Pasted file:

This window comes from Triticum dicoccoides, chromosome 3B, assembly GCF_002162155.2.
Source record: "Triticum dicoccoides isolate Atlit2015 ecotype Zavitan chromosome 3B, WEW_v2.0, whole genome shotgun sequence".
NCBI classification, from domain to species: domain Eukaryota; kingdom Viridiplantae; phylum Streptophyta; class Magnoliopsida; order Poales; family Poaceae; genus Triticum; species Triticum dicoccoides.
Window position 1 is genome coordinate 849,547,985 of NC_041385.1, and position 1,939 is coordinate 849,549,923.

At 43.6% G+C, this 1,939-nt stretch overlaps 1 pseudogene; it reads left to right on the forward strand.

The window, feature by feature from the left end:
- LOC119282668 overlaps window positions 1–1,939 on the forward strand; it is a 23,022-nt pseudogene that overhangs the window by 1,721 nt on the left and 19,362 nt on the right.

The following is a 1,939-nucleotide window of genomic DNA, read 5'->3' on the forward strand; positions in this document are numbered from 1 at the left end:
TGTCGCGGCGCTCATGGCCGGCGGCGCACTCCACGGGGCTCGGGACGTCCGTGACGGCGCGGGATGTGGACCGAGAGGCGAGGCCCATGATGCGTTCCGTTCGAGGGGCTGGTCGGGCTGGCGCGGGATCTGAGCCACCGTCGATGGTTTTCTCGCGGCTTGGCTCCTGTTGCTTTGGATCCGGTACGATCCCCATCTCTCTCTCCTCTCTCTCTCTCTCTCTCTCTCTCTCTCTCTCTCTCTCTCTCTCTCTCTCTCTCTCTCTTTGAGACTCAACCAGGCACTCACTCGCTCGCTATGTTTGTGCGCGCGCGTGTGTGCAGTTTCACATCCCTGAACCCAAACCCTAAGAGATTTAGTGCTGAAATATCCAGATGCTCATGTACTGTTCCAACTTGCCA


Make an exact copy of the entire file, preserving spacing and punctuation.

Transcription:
This window comes from Triticum dicoccoides, chromosome 3B, assembly GCF_002162155.2.
Source record: "Triticum dicoccoides isolate Atlit2015 ecotype Zavitan chromosome 3B, WEW_v2.0, whole genome shotgun sequence".
NCBI classification, from domain to species: domain Eukaryota; kingdom Viridiplantae; phylum Streptophyta; class Magnoliopsida; order Poales; family Poaceae; genus Triticum; species Triticum dicoccoides.
Window position 1 is genome coordinate 849,547,985 of NC_041385.1, and position 1,939 is coordinate 849,549,923.

At 43.6% G+C, this 1,939-nt stretch overlaps 1 pseudogene; it reads left to right on the forward strand.

The window, feature by feature from the left end:
- LOC119282668 overlaps window positions 1–1,939 on the forward strand; it is a 23,022-nt pseudogene that overhangs the window by 1,721 nt on the left and 19,362 nt on the right.

The following is a 1,939-nucleotide window of genomic DNA, read 5'->3' on the forward strand; positions in this document are numbered from 1 at the left end:
TGTCGCGGCGCTCATGGCCGGCGGCGCACTCCACGGGGCTCGGGACGTCCGTGACGGCGCGGGATGTGGACCGAGAGGCGAGGCCCATGATGCGTTCCGTTCGAGGGGCTGGTCGGGCTGGCGCGGGATCTGAGCCACCGTCGATGGTTTTCTCGCGGCTTGGCTCCTGTTGCTTTGGATCCGGTACGATCCCCATCTCTCTCTCCTCTCTCTCTCTCTCTCTCTCTCTCTCTCTCTCTCTCTCTCTCTCTCTCTCTCTCTCTCTTTGAGACTCAACCAGGCACTCACTCGCTCGCTATGTTTGTGCGCGCGCGTGTGTGCAGTTTCACATCCCTGAACCCAAACCCTAAGAGATTTAGTGCTGAAATATCCAGATGCTCATGTACTGTTCCAACTTGCCA